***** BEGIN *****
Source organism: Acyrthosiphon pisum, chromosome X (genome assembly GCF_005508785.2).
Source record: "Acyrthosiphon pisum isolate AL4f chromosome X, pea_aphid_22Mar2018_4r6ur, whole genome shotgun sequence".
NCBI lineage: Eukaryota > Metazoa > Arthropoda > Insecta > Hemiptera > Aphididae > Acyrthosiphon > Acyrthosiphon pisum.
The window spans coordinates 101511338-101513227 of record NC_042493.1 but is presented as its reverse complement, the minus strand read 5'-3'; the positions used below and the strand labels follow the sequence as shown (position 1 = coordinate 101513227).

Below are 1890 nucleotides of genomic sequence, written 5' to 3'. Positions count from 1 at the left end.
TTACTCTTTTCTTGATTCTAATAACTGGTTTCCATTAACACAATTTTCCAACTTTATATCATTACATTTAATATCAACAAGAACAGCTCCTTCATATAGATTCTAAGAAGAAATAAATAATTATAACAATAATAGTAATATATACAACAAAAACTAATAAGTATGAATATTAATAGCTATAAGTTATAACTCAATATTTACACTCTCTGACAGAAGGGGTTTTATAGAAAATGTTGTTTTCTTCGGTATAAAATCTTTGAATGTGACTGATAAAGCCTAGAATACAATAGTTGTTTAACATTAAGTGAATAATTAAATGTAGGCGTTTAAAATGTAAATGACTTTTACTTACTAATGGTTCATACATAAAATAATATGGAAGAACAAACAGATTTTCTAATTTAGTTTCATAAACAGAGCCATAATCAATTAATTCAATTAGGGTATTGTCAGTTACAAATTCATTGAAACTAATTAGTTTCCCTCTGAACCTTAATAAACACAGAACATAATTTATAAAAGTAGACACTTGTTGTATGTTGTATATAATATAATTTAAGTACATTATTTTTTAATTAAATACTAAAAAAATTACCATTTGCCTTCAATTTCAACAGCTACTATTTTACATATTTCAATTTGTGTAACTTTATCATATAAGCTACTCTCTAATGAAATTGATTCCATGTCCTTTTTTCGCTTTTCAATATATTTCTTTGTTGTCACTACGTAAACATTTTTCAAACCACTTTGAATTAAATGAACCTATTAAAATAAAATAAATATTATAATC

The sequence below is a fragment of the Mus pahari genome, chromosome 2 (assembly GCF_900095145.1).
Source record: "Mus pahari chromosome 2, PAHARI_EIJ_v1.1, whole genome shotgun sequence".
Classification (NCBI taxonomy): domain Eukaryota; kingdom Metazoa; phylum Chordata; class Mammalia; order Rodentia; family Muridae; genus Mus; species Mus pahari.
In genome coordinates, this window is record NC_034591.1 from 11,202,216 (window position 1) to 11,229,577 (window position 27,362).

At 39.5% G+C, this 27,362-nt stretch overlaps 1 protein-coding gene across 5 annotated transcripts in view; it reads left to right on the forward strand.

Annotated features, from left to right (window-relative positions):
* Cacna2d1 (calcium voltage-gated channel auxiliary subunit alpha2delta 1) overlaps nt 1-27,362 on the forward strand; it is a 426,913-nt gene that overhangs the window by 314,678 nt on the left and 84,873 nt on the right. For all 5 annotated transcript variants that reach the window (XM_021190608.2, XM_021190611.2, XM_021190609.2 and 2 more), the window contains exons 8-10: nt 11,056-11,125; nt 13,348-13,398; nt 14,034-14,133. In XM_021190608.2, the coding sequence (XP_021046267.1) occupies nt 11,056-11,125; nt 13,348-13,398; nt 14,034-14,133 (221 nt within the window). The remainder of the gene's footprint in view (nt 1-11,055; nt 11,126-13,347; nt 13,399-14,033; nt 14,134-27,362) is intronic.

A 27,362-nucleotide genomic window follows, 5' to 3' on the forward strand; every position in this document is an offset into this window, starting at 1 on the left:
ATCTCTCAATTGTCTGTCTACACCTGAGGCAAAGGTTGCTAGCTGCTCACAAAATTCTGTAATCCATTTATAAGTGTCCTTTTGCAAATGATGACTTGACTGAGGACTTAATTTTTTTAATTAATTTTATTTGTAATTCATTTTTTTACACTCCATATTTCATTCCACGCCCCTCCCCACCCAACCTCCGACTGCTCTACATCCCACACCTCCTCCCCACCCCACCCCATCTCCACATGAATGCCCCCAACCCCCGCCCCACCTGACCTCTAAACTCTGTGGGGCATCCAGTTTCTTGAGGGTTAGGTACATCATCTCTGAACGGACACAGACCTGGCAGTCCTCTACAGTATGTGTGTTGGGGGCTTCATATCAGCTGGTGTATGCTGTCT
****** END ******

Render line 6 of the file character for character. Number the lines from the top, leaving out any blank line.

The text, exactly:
TTACTCTTTTCTTGATTCTAATAACTGGTTTCCATTAACACAATTTTCCAACTTTATATCATTACATTTAATATCAACAAGAACAGCTCCTTCATATAGATTCTAAGAAGAAATAAATAATTATAACAATAATAGTAATATATACAACAAAAACTAATAAGTATGAATATTAATAGCTATAAGTTATAACTCAATATTTACACTCTCTGACAGAAGGGGTTTTATAGAAAATGTTGTTTTCTTCGGTATAAAATCTTTGAATGTGACTGATAAAGCCTAGAATACAATAGTTGTTTAACATTAAGTGAATAATTAAATGTAGGCGTTTAAAATGTAAATGACTTTTACTTACTAATGGTTCATACATAAAATAATATGGAAGAACAAACAGATTTTCTAATTTAGTTTCATAAACAGAGCCATAATCAATTAATTCAATTAGGGTATTGTCAGTTACAAATTCATTGAAACTAATTAGTTTCCCTCTGAACCTTAATAAACACAGAACATAATTTATAAAAGTAGACACTTGTTGTATGTTGTATATAATATAATTTAAGTACATTATTTTTTAATTAAATACTAAAAAAATTACCATTTGCCTTCAATTTCAACAGCTACTATTTTACATATTTCAATTTGTGTAACTTTATCATATAAGCTACTCTCTAATGAAATTGATTCCATGTCCTTTTTTCGCTTTTCAATATATTTCTTTGTTGTCACTACGTAAACATTTTTCAAACCACTTTGAATTAAATGAACCTATTAAAATAAAATAAATATTATAATC